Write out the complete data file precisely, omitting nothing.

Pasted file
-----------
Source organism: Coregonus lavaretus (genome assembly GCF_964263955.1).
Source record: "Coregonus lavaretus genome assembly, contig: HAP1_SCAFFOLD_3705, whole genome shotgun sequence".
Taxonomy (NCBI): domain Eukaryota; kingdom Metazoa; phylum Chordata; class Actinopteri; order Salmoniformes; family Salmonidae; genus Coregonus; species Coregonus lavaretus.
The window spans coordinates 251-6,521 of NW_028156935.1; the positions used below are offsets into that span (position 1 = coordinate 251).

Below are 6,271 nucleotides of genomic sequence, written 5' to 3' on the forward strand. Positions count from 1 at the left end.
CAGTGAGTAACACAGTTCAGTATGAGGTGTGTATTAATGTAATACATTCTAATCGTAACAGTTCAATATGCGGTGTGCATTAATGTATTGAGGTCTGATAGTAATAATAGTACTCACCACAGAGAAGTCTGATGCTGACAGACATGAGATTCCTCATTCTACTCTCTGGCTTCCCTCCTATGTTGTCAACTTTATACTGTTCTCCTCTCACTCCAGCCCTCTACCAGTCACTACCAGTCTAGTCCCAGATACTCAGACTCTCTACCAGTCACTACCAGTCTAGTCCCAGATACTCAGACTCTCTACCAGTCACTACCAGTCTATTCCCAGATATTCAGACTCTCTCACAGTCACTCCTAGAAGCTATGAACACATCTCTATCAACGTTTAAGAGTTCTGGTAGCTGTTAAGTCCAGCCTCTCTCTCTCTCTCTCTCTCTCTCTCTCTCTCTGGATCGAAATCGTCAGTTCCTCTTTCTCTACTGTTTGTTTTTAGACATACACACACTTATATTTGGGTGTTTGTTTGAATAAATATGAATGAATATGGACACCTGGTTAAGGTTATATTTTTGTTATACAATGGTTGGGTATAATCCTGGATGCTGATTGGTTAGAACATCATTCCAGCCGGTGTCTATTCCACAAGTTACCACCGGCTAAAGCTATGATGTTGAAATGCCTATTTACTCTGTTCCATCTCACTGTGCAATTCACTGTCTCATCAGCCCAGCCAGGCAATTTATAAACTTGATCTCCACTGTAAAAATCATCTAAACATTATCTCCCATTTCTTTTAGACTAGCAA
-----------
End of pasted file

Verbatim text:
Source organism: Coregonus lavaretus (genome assembly GCF_964263955.1).
Source record: "Coregonus lavaretus genome assembly, contig: HAP1_SCAFFOLD_3705, whole genome shotgun sequence".
Taxonomy (NCBI): domain Eukaryota; kingdom Metazoa; phylum Chordata; class Actinopteri; order Salmoniformes; family Salmonidae; genus Coregonus; species Coregonus lavaretus.
The window spans coordinates 251-6,521 of NW_028156935.1; the positions used below are offsets into that span (position 1 = coordinate 251).

Below are 6,271 nucleotides of genomic sequence, written 5' to 3' on the forward strand. Positions count from 1 at the left end.
CAGTGAGTAACACAGTTCAGTATGAGGTGTGTATTAATGTAATACATTCTAATCGTAACAGTTCAATATGCGGTGTGCATTAATGTATTGAGGTCTGATAGTAATAATAGTACTCACCACAGAGAAGTCTGATGCTGACAGACATGAGATTCCTCATTCTACTCTCTGGCTTCCCTCCTATGTTGTCAACTTTATACTGTTCTCCTCTCACTCCAGCCCTCTACCAGTCACTACCAGTCTAGTCCCAGATACTCAGACTCTCTACCAGTCACTACCAGTCTAGTCCCAGATACTCAGACTCTCTACCAGTCACTACCAGTCTATTCCCAGATATTCAGACTCTCTCACAGTCACTCCTAGAAGCTATGAACACATCTCTATCAACGTTTAAGAGTTCTGGTAGCTGTTAAGTCCAGCCTCTCTCTCTCTCTCTCTCTCTCTCTCTCTCTCTGGATCGAAATCGTCAGTTCCTCTTTCTCTACTGTTTGTTTTTAGACATACACACACTTATATTTGGGTGTTTGTTTGAATAAATATGAATGAATATGGACACCTGGTTAAGGTTATATTTTTGTTATACAATGGTTGGGTATAATCCTGGATGCTGATTGGTTAGAACATCATTCCAGCCGGTGTCTATTCCACAAGTTACCACCGGCTAAAGCTATGATGTTGAAATGCCTATTTACTCTGTTCCATCTCACTGTGCAATTCACTGTCTCATCAGCCCAGCCAGGCAATTTATAAACTTGATCTCCACTGTAAAAATCATCTAAACATTATCTCCCATTTCTTTTAGACTAGCAA